provides portraits of every writer on a list compiled by the librarian Wolfgang Herrmann who drew up his list of books by 131 writers of “un-German spirit” for removal from public libraries. It was the student organisation Deutsche Studentenschaft that organised the book burnings around Germany, using the list to select the titles. The writers in question were communists, Jews, anti-militarists and feminists – in a few cases all of the above. The book burning had different consequences for many of them. There were those who went into exile, many of them dying far from home, those who resorted to “inner emigration” of varying degrees of hypocrisy – and some who adapted to the regime, openly writing propaganda for the Nazis. Many of them are still household names in a certain kind of household today, while others died in poverty and obscurity. Plenty of names would be familiar to English readers: Klaus Mann, Heinrich Mann, Bertolt Brecht, Stefan Zweig and Joseph Roth. And Weidermann gives us some quirky details on these writers, such as the letters exchanged between Zweig and Roth and Heinrich Mann’s fading optimism in the USA.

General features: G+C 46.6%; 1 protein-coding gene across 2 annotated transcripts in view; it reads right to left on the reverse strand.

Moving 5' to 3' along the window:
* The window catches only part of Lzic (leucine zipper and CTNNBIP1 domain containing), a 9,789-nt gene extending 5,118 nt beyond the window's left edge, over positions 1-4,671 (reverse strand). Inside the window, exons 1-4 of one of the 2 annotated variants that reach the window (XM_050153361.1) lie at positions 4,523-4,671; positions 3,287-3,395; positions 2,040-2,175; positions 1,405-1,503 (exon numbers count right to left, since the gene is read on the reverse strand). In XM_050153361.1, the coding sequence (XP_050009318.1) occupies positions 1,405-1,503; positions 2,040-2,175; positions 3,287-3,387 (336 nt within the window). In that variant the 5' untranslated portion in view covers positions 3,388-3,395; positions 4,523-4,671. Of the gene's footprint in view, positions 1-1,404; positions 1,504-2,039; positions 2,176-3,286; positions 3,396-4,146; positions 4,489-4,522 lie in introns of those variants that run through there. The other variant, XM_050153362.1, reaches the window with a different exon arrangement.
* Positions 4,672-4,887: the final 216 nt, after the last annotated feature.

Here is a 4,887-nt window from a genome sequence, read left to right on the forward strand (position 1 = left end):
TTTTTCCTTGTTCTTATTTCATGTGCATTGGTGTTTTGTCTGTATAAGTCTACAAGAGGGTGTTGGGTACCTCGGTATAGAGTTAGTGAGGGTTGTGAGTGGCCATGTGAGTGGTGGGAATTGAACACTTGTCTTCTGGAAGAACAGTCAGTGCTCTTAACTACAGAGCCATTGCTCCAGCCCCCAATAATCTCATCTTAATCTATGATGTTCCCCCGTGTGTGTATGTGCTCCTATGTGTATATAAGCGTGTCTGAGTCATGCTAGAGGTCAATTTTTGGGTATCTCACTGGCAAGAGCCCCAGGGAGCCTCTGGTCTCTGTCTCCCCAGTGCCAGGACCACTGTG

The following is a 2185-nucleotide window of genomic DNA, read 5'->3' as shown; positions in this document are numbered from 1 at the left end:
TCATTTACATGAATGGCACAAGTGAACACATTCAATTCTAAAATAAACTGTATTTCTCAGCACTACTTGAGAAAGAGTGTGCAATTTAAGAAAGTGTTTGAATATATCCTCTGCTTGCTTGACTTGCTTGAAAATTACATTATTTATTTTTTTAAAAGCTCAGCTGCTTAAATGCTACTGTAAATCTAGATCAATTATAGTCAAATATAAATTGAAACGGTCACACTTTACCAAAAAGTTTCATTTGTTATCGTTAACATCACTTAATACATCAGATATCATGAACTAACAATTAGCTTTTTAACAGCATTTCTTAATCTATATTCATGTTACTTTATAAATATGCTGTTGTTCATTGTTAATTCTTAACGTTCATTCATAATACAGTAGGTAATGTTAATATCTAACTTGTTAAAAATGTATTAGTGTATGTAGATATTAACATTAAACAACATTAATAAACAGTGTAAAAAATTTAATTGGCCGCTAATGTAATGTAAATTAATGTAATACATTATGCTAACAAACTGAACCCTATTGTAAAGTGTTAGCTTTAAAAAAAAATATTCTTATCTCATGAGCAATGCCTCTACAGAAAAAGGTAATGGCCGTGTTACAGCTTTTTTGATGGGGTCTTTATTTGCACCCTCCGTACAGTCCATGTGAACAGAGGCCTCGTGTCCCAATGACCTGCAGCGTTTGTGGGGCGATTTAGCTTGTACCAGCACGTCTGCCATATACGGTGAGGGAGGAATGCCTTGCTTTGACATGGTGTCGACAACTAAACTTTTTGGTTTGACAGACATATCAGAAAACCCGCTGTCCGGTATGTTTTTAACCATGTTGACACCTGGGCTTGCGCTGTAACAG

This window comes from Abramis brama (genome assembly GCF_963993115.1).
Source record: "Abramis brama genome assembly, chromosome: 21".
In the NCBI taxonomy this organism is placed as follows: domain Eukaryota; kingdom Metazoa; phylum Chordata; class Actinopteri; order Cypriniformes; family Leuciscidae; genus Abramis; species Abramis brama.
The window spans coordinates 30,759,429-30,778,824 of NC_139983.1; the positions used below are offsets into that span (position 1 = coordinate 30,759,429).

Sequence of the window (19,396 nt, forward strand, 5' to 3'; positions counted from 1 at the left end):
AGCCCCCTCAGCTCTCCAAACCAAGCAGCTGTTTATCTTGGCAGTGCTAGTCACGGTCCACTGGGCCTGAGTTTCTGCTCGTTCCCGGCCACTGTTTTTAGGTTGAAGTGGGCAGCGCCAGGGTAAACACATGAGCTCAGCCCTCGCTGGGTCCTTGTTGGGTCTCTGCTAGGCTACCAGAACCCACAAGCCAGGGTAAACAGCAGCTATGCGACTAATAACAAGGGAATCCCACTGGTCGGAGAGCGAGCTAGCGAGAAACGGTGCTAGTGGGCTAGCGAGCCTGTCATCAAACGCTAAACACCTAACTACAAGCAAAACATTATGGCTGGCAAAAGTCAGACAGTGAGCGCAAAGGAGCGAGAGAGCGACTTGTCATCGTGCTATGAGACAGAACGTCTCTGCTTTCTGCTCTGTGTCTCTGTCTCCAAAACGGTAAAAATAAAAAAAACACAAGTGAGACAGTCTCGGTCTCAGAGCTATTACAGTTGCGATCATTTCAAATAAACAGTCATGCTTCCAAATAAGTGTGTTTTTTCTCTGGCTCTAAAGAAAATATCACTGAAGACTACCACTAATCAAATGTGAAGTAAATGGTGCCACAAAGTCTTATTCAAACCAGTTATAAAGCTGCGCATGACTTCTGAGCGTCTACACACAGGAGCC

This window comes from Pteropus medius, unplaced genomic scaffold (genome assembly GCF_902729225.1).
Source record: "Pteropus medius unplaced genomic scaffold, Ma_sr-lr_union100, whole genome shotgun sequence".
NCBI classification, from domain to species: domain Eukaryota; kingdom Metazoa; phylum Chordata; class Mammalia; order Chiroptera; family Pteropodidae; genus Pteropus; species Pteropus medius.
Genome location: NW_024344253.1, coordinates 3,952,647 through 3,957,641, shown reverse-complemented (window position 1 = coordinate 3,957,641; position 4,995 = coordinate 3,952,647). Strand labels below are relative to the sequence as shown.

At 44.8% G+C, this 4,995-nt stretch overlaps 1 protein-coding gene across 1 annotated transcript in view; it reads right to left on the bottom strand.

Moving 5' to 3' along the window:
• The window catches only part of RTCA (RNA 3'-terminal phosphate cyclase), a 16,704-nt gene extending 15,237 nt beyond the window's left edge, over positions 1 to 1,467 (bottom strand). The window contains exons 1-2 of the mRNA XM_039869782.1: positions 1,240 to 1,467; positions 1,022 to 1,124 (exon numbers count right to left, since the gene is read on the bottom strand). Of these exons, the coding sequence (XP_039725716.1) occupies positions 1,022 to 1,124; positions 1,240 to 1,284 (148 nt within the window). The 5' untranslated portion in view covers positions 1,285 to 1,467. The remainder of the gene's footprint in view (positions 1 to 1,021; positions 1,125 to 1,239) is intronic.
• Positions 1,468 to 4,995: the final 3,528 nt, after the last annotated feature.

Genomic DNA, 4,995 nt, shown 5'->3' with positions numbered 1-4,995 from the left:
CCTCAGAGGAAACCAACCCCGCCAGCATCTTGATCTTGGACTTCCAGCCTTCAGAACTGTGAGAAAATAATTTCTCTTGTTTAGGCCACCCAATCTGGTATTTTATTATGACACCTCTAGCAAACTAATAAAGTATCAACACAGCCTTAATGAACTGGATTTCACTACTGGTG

It seems appropriate to end with this link to a marvellous table listing about 150 novels in the German language which Guardian readers recommended for a World Literature Tour, The equivalent French list is here.